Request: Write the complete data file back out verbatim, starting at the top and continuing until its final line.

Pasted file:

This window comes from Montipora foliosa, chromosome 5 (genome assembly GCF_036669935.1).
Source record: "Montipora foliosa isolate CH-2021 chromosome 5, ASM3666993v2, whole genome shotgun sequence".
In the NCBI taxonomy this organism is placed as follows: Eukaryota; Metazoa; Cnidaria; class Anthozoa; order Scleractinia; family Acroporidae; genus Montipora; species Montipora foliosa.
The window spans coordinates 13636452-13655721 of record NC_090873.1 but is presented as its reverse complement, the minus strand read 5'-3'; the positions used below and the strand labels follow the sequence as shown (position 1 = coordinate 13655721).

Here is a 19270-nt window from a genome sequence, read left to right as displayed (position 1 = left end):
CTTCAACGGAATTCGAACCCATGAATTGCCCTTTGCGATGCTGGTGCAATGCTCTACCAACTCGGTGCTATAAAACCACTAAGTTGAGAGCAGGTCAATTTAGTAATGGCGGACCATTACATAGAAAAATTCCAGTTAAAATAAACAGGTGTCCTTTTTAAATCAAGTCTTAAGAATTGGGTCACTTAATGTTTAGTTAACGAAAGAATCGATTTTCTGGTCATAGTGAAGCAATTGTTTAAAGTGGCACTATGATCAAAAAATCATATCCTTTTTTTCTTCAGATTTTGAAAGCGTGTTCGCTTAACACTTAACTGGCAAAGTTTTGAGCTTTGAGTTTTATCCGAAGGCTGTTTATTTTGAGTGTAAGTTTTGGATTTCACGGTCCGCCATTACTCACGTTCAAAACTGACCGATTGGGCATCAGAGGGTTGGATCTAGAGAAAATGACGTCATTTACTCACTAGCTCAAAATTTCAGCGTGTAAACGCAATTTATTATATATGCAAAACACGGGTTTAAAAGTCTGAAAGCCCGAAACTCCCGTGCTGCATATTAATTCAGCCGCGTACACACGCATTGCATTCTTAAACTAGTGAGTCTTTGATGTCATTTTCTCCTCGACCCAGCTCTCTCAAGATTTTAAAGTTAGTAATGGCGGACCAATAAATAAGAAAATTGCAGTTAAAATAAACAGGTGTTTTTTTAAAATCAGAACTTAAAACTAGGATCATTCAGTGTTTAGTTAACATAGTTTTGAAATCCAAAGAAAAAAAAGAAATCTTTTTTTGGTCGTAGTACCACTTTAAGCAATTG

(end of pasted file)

This window comes from Montipora foliosa, chromosome 5 (genome assembly GCF_036669935.1).
Source record: "Montipora foliosa isolate CH-2021 chromosome 5, ASM3666993v2, whole genome shotgun sequence".
In the NCBI taxonomy this organism is placed as follows: Eukaryota; Metazoa; Cnidaria; class Anthozoa; order Scleractinia; family Acroporidae; genus Montipora; species Montipora foliosa.
The window spans coordinates 13636452-13655721 of record NC_090873.1 but is presented as its reverse complement, the minus strand read 5'-3'; the positions used below and the strand labels follow the sequence as shown (position 1 = coordinate 13655721).

Here is a 19270-nt window from a genome sequence, read left to right as displayed (position 1 = left end):
CTTCAACGGAATTCGAACCCATGAATTGCCCTTTGCGATGCTGGTGCAATGCTCTACCAACTCGGTGCTATAAAACCACTAAGTTGAGAGCAGGTCAATTTAGTAATGGCGGACCATTACATAGAAAAATTCCAGTTAAAATAAACAGGTGTCCTTTTTAAATCAAGTCTTAAGAATTGGGTCACTTAATGTTTAGTTAACGAAAGAATCGATTTTCTGGTCATAGTGAAGCAATTGTTTAAAGTGGCACTATGATCAAAAAATCATATCCTTTTTTTCTTCAGATTTTGAAAGCGTGTTCGCTTAACACTTAACTGGCAAAGTTTTGAGCTTTGAGTTTTATCCGAAGGCTGTTTATTTTGAGTGTAAGTTTTGGATTTCACGGTCCGCCATTACTCACGTTCAAAACTGACCGATTGGGCATCAGAGGGTTGGATCTAGAGAAAATGACGTCATTTACTCACTAGCTCAAAATTTCAGCGTGTAAACGCAATTTATTATATATGCAAAACACGGGTTTAAAAGTCTGAAAGCCCGAAACTCCCGTGCTGCATATTAATTCAGCCGCGTACACACGCATTGCATTCTTAAACTAGTGAGTCTTTGATGTCATTTTCTCCTCGACCCAGCTCTCTCAAGATTTTAAAGTTAGTAATGGCGGACCAATAAATAAGAAAATTGCAGTTAAAATAAACAGGTGTTTTTTTAAAATCAGAACTTAAAACTAGGATCATTCAGTGTTTAGTTAACATAGTTTTGAAATCCAAAGAAAAAAAAGAAATCTTTTTTTGGTCGTAGTACCACTTTAAGCAATTG